First Impressions Matter in Hospital Blogs

Earlier this week I wrote about some of my favorite blogs as a source of inspiration and a cure for writer’s block.  So today I thought I’d go into detail as to why I think these blogs are so outstanding.

At Hive Strategies, we talk a lot about content and how important it is, which is true. If your blog isn’t informative, narrative, interesting or well-written, chances are nobody will want to read it.

But what we don’t talk a lot about is design. Design is just as important because it provides a first impression of your blog. I’ve come across many blogs that probably have great content, but their design isn’t user-friendly, and so therefore I’m not as interested in sticking around and reading it.

In this way, blogging is a two-pronged approach; you have to have good design and good content. Because of this, I’m going to share a few design elements you should consider when implementing a blog for your hospital.

1.    Layout/Navigation
Layout and navigation are important for a website, so why not a blog? Aside from the most obvious content, your blog posts and your blog name, the most important information for your blog must be displayed prominently. It’s up to you to decide what these elements are, but should include the at least the following items below. CEO Anna Roth’s Doing Common Things Uncommonly Well features all of the following elements and is a great example of making the information easy to find.

  • Blog description. Readers want to know whose blog they’re reading! This identifier should include things like your name, location, job title and employer. I also recommend a photo of yourself so readers can put a face to your name.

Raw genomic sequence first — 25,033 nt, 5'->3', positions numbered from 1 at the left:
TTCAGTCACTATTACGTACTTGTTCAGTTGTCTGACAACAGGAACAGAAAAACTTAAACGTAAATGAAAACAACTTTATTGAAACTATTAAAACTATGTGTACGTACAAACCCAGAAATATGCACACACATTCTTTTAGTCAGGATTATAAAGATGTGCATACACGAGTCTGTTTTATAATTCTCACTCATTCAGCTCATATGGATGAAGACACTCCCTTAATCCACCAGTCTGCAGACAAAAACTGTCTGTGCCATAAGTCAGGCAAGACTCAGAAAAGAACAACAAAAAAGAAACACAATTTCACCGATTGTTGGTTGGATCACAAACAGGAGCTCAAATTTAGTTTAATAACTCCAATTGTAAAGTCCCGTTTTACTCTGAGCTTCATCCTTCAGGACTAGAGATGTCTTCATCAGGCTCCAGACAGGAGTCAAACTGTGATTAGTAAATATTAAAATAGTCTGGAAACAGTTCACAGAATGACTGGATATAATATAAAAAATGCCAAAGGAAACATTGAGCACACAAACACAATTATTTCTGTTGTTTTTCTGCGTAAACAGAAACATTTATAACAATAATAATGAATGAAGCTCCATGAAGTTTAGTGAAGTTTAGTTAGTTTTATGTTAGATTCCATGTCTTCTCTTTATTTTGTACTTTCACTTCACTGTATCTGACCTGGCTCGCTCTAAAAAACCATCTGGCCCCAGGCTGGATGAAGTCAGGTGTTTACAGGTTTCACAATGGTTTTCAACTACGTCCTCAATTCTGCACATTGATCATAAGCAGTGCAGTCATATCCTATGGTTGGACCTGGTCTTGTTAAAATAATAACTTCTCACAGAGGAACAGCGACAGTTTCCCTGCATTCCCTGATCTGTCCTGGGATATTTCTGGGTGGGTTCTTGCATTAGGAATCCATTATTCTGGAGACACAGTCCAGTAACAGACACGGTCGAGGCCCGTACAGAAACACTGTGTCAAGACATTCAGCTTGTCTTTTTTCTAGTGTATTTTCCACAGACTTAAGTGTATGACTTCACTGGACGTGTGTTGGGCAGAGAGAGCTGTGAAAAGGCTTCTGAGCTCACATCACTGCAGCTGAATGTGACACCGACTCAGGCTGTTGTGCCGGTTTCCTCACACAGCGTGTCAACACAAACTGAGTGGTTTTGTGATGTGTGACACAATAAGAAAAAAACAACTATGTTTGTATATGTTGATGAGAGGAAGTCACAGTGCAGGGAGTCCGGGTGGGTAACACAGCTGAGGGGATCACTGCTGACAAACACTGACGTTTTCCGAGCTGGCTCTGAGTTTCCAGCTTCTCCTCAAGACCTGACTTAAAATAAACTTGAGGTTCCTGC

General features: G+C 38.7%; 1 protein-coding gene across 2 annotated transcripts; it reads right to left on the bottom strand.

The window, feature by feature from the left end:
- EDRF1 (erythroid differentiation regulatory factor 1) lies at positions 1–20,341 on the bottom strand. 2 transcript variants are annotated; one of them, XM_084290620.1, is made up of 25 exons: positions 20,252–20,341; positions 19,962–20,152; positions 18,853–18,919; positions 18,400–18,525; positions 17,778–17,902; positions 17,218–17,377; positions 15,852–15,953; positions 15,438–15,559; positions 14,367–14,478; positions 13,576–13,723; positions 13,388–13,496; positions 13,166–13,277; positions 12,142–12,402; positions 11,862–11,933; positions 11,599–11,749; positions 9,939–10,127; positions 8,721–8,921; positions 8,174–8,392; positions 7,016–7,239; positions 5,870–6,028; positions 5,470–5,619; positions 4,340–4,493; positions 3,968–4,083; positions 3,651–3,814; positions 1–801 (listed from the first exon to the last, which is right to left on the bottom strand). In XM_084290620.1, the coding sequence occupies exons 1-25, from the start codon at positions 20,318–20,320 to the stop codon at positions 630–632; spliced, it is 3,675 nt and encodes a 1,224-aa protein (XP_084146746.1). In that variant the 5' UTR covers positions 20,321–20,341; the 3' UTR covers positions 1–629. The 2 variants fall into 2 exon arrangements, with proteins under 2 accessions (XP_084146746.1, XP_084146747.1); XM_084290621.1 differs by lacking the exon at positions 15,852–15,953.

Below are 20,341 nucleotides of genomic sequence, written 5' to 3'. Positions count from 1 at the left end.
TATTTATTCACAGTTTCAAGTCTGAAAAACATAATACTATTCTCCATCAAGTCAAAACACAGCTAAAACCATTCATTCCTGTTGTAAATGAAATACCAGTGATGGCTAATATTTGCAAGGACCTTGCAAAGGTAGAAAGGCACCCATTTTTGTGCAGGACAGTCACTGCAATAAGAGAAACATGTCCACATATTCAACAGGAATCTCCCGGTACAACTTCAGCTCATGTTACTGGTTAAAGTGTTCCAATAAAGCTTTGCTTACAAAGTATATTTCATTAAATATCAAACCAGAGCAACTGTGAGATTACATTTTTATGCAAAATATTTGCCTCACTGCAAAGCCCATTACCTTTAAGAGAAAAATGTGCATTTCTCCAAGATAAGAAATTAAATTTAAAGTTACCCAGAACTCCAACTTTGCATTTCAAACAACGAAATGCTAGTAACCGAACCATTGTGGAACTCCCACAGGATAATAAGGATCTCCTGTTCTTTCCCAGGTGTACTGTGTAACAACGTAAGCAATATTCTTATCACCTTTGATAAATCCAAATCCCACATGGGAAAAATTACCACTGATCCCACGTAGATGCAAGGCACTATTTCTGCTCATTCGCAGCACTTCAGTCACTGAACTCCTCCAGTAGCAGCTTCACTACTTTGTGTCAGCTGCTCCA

• Blog archive. Sort your posts by category, key words, date and if you have more than one contributor, by author.
  • Sharing button. You should have one of these displayed prominently in your blog navigation so there isn’t a reason for your reader to not share it. There are many ways you can arrange your share buttons, and you can check out a few options here.

2.    Identity
Marketing is all about branding and identity, and your blog is no different. If your blog lives within your hospital’s web site, your blog should reflect your hospital’s branding. Using your hospital’s logo, colors and general feel is important to make your blog an integrated part of the site. The blog Seattle Mama Doc from Seattle Children’s Hospital is a perfect example of making your blog an integrated part of your hospital’s website.

3.    Formatting
A blog should be easy to read, and that’s where something designers call “white space” comes into play. Having white space in your blog means that you have enough spacing between each of the elements on your blog, giving it a wide open feel, and therefore making it easier to read. The blog 33 charts by Dr. Brian Vartabedian is a great example of using white space. The elements of his blog are nicely spaced, making it easy to read.

On a side note: avoid reversed text. We always recommend that your blog text be black, and the background white or another, very light color. Never put white text on a black or similarly dark background. It makes it difficult to read.

Whether you are in the planning phase of a blog for your hospital or already have a blog and want to give it a face lift, I hope these suggestions are valuable to you.

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